It is the closest they will probably ever come to experiencing the anxiety and fear of a relegation battle, but make no mistake, Arsenal will be peering over a cliff this Sunday with a view every bit as chilling as that which faces Sunderland, Middlesbrough and Hull City as they stare into the abyss of the Championship.
As for Liverpool, currently sitting a point clear of Arsenal in fourth place ahead of this weekend's final round of Premier League fixtures, the nervous tension will also be affecting every one of Jurgen Klopp's players and the club's supporters because they are on the brink of reclaiming something which, not so long ago, had appeared to be an annual formality.
Champions League qualification, or the failure to make it, has become the equivalent of winning and losing a battle to stay in the Premier League for English football's most powerful clubs.
Arsenal have so far been immune to the devastating effects that can be triggered by missing out, having qualified for the Champions League in every season this century, but they are now approaching their day of reckoning.
And Liverpool's fate since tumbling out of the Champions League picture in 2009-10 serves as a warning to Arsenal, and Manchester City -- who are also still in need of a point to confirm a top-four finish -- of the black hole that awaits if they tumble into the Europa League by failing to secure a top four position this weekend.
So here is the state of the play in the race for the top four ahead of Sunday's season finale.
City will be certain of the top four if they earn a point at Watford on Sunday. Even if Pep Guardiola's team were to lose at Vicarage Road, Arsenal would need a five-goal swing in their favour to overhaul City and that would require a demolition of Everton at the Emirates.
The real fight is between Arsenal and Liverpool. If Liverpool fail to defeat relegated Middlesbrough at Anfield, an Arsenal victory will see Arsene Wenger's team climb into the top four at Liverpool's expense.
But if Liverpool win, Arsenal will be consigned to fifth and that is when the problems will begin.
And it will not just mean a battle to keep hold of Alexis Sanchez. Far from it.
In the early years of the last decade, Newcastle United and Leeds United performed well in the Champions League before failing to qualify again via the Premier League and both clubs have paid a heavy price for over-stretching simply to remain among Europe's elite.
The Leeds meltdown has been well-documented and, having gone from Champions League semifinalists in 2001 to relegated from the Premier League three years later the Elland Road club continue to fight in vain to return to the top flight.
Newcastle's decline has been more of a slow-burner, but they have been relegated, and promoted, twice, since last competing in the Champions League in 2003.
Arsenal are too strong and financially robust to suffer a Leeds or Newcastle-style downturn. The accumulated wealth of two decades in the Champions League will cushion their fall into the Europa League.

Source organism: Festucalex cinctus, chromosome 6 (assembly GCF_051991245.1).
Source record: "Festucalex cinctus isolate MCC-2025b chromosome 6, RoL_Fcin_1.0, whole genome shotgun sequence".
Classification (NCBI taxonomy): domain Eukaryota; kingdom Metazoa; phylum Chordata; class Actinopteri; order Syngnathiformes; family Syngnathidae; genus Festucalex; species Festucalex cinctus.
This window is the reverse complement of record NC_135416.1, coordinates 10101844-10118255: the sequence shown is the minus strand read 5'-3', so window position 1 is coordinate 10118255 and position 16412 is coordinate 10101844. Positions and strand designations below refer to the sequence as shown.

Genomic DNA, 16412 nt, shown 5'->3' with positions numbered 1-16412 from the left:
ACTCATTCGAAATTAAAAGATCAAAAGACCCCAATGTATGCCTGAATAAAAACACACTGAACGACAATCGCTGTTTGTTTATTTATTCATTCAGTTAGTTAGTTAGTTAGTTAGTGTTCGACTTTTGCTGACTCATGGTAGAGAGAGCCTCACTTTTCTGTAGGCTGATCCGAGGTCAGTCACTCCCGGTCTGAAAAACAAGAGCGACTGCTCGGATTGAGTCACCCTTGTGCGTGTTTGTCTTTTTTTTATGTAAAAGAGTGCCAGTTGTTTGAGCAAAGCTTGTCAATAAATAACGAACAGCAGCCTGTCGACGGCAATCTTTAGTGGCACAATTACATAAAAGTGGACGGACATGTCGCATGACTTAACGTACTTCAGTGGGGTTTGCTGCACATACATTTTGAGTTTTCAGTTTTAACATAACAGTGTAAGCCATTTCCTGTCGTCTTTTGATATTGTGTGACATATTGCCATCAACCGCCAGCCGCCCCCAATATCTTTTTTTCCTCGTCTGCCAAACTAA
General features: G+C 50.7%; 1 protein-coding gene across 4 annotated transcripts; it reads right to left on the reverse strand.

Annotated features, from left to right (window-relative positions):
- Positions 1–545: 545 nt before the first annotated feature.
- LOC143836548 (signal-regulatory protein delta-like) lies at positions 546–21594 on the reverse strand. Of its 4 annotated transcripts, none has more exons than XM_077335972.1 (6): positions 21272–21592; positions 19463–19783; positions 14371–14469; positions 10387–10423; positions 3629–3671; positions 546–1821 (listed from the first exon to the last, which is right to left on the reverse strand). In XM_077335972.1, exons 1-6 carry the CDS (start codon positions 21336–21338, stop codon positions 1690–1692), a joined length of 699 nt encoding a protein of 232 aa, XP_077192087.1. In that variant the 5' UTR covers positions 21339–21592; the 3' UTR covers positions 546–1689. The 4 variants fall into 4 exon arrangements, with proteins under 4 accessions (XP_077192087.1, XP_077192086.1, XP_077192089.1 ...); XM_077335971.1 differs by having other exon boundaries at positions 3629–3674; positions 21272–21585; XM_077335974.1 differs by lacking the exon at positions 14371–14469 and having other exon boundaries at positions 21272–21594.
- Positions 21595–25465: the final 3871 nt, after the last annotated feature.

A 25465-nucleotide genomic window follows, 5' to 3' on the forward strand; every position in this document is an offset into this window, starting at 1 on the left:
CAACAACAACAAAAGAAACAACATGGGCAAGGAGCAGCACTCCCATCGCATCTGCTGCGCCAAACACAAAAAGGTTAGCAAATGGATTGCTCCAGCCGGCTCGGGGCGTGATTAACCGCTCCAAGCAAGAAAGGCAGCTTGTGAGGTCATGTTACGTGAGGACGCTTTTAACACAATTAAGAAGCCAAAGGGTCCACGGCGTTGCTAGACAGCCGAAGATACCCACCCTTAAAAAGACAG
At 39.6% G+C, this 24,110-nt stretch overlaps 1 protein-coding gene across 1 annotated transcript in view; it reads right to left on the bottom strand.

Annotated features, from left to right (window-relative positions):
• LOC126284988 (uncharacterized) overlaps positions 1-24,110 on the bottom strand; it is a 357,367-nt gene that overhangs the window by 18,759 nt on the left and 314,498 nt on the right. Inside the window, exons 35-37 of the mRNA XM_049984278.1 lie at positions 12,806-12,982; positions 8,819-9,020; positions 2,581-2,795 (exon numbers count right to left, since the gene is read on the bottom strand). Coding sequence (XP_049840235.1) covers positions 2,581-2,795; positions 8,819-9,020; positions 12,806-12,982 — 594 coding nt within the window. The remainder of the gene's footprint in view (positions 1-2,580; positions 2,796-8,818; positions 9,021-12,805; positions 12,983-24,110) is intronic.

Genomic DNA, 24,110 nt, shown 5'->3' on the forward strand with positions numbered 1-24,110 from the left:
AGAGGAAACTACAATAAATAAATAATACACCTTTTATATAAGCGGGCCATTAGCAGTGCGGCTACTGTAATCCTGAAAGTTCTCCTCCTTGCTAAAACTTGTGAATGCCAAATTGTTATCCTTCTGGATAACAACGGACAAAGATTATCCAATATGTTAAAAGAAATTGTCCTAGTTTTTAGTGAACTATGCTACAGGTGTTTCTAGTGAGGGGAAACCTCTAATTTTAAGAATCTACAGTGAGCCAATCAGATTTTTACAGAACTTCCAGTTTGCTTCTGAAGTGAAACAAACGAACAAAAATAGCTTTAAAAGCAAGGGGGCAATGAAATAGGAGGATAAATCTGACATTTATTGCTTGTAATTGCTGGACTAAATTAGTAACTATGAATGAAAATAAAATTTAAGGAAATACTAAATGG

In football terms, they are too big to fail for a prolonged period, but with at least six clubs now challenging for four Champions League places in England, they cannot expect a smooth route back if they miss out this time.
Liverpool have discovered this harsh reality since Rafa Benitez's team crashed out in the group stage in 2009-10.
Champions League winners in 2005, runners-up in 2007, semifinalists in 2008, Liverpool had regained their status as European royalty during the first decade of this century, but it counted for nothing once they dropped out in 2010.
Tottenham Hotspur overhauled them initially, but then along came City, funded by Abu Dhabi's petrodollars, and Liverpool found that the combination of a loss of Champions League earnings, the emergence of wealthier rivals and competing in the Europa League proved too difficult to overcome.
They returned to the Champions League in 2014-15 as Premier League runners-up the previous season, but failed to progress beyond the group stage.
Liverpool's qualification by finishing runners-up in 2013-14 was a key indicator as to the value of missing out of the Europa League, however.
With no European football to focus on, Brendan Rodgers' team were fresh and focused, almost winning the title for the first time since 1990.
The only two English clubs who have missed out on the Champions League and regained their place after a one-year absence are Manchester United and Chelsea, in 2014-15 and this season, respectively.
On both occasions, United and Chelsea had failed to qualify for Europe the previous season, so their lack of Europa League football helped them secure a return to the Champions League.
Arsenal will not have that advantage next season and, as United have discovered during this campaign, a 15-game slog to the final takes a heavy toll on form and fitness, with league results suffering as a consequence.
Liverpool finished eighth last season after progressing to the Europa League final, before losing to Sevilla, and United will end this season in sixth.
It is as though missing out on the Champions League brings a double punishment -- of reduced finances/prestige and an arduous route back via the Europa League.
No team has won the Premier League title after starting the season in the Europa League and that is another issue which Arsenal and Wenger may have to address.
So the stakes are high this weekend because it is not just about missing out on the Champions League this season.
Once you are out of it, even if you are as powerful as United and Liverpool, it is increasingly difficult to get back in and Arsenal may finally be about to discover that for themselves.